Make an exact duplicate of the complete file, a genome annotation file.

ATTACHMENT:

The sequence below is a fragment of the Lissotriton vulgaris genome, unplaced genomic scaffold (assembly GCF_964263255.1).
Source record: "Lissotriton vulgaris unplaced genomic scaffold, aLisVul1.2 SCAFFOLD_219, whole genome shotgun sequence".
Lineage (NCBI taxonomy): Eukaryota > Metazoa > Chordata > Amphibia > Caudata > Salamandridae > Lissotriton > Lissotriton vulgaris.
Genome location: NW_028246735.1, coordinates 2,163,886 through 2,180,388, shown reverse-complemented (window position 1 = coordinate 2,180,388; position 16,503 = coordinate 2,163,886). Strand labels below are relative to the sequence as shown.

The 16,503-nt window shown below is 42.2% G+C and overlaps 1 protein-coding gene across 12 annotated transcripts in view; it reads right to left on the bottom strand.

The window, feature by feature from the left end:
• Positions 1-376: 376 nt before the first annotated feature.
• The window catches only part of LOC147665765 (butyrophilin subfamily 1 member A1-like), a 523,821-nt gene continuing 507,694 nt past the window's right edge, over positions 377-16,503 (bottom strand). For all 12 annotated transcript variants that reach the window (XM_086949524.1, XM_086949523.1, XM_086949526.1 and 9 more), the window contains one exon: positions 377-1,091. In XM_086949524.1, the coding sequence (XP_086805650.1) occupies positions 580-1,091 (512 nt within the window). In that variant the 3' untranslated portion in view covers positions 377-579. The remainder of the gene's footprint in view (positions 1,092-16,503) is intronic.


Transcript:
The sequence below is a fragment of the Lissotriton vulgaris genome, unplaced genomic scaffold (assembly GCF_964263255.1).
Source record: "Lissotriton vulgaris unplaced genomic scaffold, aLisVul1.2 SCAFFOLD_219, whole genome shotgun sequence".
Lineage (NCBI taxonomy): Eukaryota > Metazoa > Chordata > Amphibia > Caudata > Salamandridae > Lissotriton > Lissotriton vulgaris.
Genome location: NW_028246735.1, coordinates 2,163,886 through 2,180,388, shown reverse-complemented (window position 1 = coordinate 2,180,388; position 16,503 = coordinate 2,163,886). Strand labels below are relative to the sequence as shown.

The 16,503-nt window shown below is 42.2% G+C and overlaps 1 protein-coding gene across 12 annotated transcripts in view; it reads right to left on the bottom strand.

The window, feature by feature from the left end:
• Positions 1-376: 376 nt before the first annotated feature.
• The window catches only part of LOC147665765 (butyrophilin subfamily 1 member A1-like), a 523,821-nt gene continuing 507,694 nt past the window's right edge, over positions 377-16,503 (bottom strand). For all 12 annotated transcript variants that reach the window (XM_086949524.1, XM_086949523.1, XM_086949526.1 and 9 more), the window contains one exon: positions 377-1,091. In XM_086949524.1, the coding sequence (XP_086805650.1) occupies positions 580-1,091 (512 nt within the window). In that variant the 3' untranslated portion in view covers positions 377-579. The remainder of the gene's footprint in view (positions 1,092-16,503) is intronic.